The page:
SAN ANTONIO – Most people have never seen a Kratom plant in person, but the big green leaves are the cause of a lot of controversy. The Drug Enforcement Agency plans to make it a Schedule I drug as soon as Friday.
While many medical professionals agree, Kratom users are upset, claiming the herb has a medical benefit.
The plant sits peacefully in a young, disabled veteran's San Antonio front yard, but soon, it will be illegal.
"I found it online just searching alternatives for pain relief," said the veteran, who didn't want to be named.
He said Kratom relieves chronic pain caused by a Navy training injury.
"It's a constant, kind of shooting pain in my leg, and neuropathic pain is very hard to treat. It would kind of be hard to get out of bed," he said.
The veteran said he now uses Kratom as a pain treatment. He bought a plant from an online vendor and harvests the leaves.
"I cut them and then let them dry out. You can either crush them up and put them into tea, or you can just put it like a dip in your lip," he said. "They help with the pain, but it also gives you energy. It's like having coffee in the morning. It's mild."
Kratom can also be taken in powder form, or capsule form. It's sold in those forms at smoke shops across San Antonio. The majority of it is sold online through forums.
The DEA recently labeled all forms of Kratom dangerous, announcing its intention to classify the ingredients in Kratom as Schedule I, alongside drugs like heroin and LSD.
"It's not a medication. It's not approved by the FDA. No one has done studies on it to show any efficacy. No one has proven that it works. We have many anecdotal cases, but no evidence, so it's a tough decision to say," said Dr. Shawn Varney, with the South Texas Poison Center.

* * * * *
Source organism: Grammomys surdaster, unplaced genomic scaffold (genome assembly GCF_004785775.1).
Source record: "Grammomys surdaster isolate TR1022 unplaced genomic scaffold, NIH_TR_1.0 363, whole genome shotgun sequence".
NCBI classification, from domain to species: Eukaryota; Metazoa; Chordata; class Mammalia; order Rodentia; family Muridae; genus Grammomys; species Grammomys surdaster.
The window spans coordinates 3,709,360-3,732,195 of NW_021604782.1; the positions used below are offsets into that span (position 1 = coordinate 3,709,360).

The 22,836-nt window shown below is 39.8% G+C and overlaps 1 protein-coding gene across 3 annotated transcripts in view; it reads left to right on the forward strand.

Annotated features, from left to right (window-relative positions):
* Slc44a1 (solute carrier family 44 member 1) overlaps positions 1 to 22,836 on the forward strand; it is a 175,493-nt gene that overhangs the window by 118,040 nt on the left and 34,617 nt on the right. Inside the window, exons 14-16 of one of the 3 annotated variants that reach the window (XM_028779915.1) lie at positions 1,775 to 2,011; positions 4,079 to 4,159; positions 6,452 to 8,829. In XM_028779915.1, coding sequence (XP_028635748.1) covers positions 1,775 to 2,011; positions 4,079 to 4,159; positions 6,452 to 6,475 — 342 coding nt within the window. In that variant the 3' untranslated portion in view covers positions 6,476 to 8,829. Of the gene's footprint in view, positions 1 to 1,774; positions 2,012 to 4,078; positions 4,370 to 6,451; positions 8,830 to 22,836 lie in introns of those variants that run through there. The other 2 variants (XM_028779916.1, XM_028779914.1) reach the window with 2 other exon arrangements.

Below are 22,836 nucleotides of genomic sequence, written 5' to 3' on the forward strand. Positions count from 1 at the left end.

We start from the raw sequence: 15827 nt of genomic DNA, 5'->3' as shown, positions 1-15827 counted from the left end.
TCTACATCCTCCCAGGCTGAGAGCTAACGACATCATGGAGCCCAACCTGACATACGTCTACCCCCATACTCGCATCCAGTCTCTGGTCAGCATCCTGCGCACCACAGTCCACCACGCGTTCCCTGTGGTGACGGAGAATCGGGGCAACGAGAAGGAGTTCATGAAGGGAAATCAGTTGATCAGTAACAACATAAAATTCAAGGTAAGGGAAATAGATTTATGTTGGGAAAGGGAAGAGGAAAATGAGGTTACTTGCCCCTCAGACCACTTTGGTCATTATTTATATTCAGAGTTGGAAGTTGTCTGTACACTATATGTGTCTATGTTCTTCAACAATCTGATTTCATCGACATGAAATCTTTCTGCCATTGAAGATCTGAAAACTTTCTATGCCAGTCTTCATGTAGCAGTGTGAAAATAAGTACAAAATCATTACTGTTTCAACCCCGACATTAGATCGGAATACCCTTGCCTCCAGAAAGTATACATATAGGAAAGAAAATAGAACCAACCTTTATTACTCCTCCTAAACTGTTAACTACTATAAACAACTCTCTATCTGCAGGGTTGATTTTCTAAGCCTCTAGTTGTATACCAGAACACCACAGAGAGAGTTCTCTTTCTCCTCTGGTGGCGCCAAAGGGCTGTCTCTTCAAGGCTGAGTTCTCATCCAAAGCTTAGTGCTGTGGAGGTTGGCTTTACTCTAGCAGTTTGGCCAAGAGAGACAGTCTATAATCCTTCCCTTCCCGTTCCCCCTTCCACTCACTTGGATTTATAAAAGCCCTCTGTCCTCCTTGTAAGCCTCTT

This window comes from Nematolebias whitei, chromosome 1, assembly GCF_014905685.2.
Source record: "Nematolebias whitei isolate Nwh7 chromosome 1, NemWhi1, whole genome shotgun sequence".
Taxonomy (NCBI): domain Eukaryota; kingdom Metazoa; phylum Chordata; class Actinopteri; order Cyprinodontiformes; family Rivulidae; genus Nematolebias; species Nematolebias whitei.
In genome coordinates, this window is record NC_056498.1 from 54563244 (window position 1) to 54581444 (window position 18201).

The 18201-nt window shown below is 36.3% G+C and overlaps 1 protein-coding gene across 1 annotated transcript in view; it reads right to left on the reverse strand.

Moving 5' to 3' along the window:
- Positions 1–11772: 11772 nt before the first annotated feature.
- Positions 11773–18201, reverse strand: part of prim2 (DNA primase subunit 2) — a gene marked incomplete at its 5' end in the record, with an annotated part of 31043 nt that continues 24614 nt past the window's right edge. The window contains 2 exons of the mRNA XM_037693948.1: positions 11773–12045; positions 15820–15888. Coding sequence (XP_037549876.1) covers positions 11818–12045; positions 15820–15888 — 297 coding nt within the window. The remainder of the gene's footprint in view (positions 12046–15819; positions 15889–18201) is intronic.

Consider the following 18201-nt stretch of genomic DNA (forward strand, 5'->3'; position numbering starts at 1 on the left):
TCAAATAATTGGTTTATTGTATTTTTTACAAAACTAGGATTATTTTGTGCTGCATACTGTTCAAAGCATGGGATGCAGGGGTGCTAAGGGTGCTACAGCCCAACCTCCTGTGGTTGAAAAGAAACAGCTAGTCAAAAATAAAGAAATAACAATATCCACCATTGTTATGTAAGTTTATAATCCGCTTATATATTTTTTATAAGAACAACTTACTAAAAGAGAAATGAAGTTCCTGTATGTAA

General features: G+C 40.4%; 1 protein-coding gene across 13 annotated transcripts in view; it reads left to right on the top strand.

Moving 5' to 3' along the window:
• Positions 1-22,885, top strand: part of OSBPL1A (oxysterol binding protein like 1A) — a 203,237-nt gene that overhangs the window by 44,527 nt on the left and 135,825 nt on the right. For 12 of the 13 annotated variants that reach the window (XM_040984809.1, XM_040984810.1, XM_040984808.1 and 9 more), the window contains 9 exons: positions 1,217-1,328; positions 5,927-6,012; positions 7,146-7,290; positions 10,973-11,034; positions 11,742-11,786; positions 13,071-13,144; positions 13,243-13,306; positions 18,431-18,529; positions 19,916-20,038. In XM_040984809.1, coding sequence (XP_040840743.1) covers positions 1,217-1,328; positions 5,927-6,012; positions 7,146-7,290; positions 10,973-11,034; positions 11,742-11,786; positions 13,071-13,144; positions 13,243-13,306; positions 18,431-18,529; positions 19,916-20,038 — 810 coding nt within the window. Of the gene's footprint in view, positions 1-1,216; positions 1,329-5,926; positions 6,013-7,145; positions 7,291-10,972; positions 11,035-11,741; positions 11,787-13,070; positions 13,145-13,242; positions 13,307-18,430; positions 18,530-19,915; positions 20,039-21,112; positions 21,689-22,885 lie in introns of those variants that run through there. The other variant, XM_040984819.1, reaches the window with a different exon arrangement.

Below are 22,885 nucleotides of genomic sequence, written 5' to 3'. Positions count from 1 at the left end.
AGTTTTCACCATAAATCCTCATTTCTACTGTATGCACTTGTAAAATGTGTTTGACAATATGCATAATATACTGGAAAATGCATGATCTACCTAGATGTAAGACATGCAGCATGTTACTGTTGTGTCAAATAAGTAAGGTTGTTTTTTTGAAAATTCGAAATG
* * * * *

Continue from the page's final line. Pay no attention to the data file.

Varney is also an ER doctor at University Hospital, and a faculty member at the UT Health Science Center.
Varney agrees with the DEA's decision, comparing the Kratom's effects to opioids.
"In the emergency departments, patients are presenting with rapid heart rate, high blood pressure, altered mental status, just not acting right, comatose, seizures and death," he said.
The DEA lists 15 Kratom-related deaths in the last two years.
Many smoke shops that sell Kratom told KSAT that they are trying to clear the products off their shelves. Some aren't even selling it anymore.
While the DEA can finalize the Kratom scheduling as early as Friday, it could be longer. Still, the shops don't want to take any risks.
Meanwhile, hundreds of Kratom users have signed a petition, asking the DEA not to ban the substance.